The WEEK AHEAD Forex Trading calendar: WC Monday 1st to Friday 5th August 2016

Important: Please be aware that the following expected figures are analysts estimates based upon the data available at the time this calendar was posted. As each data point draws nearer you should expect some fluctuation in these expectations and stay as up to date as you possibly can as to any renewed expectations immediately prior to the release of a data point.


The WEEK AHEAD Forex Trading calendar:


Monday 1st

03.45am – China Caixin manufacturing PMI (July): Analysts expect the figure to come in virtually unchanged at 48.8, compared with 48.6 in June.

09.30am – UK Markit/CIPS manufacturing PMI (July, final): The final figure is expected to remain unrevised from the preliminary figure of 49.1. That was the first indication that the Brexit vote is going to lead to economic deterioration, being firmly in contraction territory and the worst reading since March 2009.

15.00pm – US ISM manufacturing PMI (July): Expected to come in virtually unchanged at 53.0 compared with 53.2 in June.


Tuesday 2nd

05.30am – Reserve Bank of Australia interest rate decision: Will it cut, won’t it cut? The chance of a further cut in the cash rate target to 1.5% from 1.75% appears a touch higher after second-quarter inflation hit a 17-year low of just 1.0% on the year. There’s certainly no certainty – underlying inflation rose 0.5% on the quarter and 1.7% on the year.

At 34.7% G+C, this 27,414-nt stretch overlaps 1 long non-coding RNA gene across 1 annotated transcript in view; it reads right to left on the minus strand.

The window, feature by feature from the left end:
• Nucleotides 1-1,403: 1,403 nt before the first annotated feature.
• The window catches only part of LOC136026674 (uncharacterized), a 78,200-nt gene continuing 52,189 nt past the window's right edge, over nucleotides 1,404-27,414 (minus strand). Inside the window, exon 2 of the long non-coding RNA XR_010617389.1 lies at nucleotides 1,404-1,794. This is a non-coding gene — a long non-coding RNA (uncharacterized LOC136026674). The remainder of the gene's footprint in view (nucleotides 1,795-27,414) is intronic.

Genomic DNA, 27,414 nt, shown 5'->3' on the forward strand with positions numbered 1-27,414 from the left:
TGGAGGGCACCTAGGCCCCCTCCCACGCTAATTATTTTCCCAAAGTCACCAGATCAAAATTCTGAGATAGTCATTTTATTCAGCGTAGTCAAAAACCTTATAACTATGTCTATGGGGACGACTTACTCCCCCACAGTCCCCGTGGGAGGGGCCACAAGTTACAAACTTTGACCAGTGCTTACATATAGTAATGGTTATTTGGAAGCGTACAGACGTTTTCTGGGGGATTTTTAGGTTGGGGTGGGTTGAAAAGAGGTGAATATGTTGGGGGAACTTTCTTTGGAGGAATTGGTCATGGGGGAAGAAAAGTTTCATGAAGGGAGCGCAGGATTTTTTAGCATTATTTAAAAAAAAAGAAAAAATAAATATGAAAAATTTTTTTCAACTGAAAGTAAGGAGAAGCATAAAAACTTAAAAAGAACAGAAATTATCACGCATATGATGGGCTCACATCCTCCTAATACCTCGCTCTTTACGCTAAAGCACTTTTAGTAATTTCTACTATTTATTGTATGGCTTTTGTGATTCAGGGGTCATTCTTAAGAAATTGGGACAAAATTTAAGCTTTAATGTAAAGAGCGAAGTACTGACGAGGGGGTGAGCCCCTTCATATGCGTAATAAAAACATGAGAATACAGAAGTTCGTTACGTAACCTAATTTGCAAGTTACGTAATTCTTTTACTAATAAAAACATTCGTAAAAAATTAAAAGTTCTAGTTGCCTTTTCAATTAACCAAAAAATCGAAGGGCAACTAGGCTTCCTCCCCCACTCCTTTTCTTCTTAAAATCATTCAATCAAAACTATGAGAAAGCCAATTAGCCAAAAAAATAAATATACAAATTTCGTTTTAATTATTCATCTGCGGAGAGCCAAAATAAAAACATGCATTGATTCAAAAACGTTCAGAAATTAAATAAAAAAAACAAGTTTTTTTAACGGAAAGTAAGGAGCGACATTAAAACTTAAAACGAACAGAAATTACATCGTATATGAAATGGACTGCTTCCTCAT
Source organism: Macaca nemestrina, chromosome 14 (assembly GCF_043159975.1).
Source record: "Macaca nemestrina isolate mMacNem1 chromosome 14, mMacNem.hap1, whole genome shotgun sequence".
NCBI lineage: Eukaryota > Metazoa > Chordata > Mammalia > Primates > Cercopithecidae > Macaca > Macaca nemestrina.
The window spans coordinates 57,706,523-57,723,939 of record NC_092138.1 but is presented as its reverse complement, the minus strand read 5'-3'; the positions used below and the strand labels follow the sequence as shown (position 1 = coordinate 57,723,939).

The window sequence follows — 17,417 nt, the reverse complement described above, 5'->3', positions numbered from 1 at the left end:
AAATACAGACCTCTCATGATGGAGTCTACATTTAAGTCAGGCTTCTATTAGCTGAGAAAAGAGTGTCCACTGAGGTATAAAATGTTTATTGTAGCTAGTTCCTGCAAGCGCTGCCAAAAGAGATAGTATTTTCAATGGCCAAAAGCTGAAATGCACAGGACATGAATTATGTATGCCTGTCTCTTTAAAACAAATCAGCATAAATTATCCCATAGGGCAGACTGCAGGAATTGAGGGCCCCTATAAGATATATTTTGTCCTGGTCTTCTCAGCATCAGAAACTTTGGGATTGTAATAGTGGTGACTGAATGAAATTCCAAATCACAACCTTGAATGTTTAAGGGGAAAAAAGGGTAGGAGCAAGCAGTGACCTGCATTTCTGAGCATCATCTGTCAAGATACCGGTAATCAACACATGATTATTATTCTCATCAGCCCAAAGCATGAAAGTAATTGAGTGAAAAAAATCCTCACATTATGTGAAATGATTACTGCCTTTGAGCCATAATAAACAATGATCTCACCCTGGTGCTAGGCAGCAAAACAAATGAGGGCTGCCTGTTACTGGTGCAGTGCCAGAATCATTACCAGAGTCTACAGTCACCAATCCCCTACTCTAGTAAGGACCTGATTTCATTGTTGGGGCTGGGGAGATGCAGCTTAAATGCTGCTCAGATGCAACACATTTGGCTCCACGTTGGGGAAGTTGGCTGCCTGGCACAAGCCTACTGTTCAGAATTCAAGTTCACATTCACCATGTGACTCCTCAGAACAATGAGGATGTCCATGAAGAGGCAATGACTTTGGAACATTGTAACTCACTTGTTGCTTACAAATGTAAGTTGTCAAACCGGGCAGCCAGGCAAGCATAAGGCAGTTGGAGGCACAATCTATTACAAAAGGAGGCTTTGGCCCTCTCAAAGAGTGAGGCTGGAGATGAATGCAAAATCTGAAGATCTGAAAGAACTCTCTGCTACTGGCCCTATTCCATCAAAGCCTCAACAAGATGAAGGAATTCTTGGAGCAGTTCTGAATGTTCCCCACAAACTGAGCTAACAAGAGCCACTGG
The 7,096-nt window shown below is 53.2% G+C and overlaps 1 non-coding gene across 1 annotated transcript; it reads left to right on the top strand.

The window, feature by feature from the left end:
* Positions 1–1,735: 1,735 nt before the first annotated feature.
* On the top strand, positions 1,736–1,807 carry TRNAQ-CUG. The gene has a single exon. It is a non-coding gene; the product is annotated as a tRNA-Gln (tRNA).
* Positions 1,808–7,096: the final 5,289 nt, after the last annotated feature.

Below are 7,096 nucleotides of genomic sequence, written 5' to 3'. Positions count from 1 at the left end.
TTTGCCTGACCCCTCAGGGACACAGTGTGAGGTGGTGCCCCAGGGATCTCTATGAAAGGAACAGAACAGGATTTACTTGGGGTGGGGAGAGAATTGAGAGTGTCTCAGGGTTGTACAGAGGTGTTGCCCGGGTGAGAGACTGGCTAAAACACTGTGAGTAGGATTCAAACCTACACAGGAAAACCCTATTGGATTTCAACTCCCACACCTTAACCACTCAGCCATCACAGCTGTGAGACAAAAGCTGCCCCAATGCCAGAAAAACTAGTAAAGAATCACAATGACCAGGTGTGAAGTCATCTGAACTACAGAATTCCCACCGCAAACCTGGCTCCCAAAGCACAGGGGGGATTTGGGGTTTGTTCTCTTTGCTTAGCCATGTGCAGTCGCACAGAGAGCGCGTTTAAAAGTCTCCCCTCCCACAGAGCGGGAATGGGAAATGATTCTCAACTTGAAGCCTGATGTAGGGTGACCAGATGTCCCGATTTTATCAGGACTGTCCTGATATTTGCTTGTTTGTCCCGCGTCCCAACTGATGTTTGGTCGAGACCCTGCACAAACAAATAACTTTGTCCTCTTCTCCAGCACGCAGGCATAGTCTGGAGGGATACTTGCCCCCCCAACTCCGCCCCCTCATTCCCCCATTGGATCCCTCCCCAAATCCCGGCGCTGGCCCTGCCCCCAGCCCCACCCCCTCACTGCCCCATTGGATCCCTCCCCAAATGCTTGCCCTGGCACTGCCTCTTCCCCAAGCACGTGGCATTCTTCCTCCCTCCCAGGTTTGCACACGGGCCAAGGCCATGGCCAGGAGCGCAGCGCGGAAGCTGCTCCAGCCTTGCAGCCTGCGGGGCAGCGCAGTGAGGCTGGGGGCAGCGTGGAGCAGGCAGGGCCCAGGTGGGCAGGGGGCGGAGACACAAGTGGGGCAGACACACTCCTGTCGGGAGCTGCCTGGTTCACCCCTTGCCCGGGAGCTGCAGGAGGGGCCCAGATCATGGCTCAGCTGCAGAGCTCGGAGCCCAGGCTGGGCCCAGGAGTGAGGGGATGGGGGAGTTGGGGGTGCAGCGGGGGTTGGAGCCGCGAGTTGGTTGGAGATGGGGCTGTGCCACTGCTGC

09.30am – UK Markit/CIPS construction PMI (July): The figure dropped to 46 in June, from 51.2 in May, marking the first contraction since the start of 2013 and Brexit fears took hold. Economists expect an even worse figure for July at 45.2


Wednesday 3rd

09.30am – UK Markit/CIPS services PMI (July, final): The preliminary services PMI reading also slipped into contraction territory following the Brexit vote. The final reading is expected to remain unchanged at 47.4, compared with 52.3 in June.


Thursday 4th

12.00pm – Bank of England interest rate decision: The central bank held fire in July in the immediate aftermath of the Brexit vote, but has said it will need to ease monetary policy because it expects economic fallout from the vote. So will it cut interest rates from the 0.5% level held since 2009? Or does it bring back Quantitative Easing and/or expand its Funding for Lending scheme? There’s no indication the UK is heading for recession yet, but all the recent surveys suggest a downturn is coming.

15.00pm – US factory orders (June): The decline in factory orders is expected to accelerate to 1.2%, from the 1.0% contraction recorded in May.


Friday 5th

13.30pm – US non-farm payrolls (July): June heralded a market turnaround from May’s shock figures as 287,000 jobs were added compared with just 38,000. So was May a blip in the growth road? Economists expect the addition of 175,000 jobs in July. The unemployment rate is expected to remain steady at 4.9% and average hourly earnings are expected to rise 0.2%, from 0.1% in June.


Source: Joshua Mahony –  IG Index


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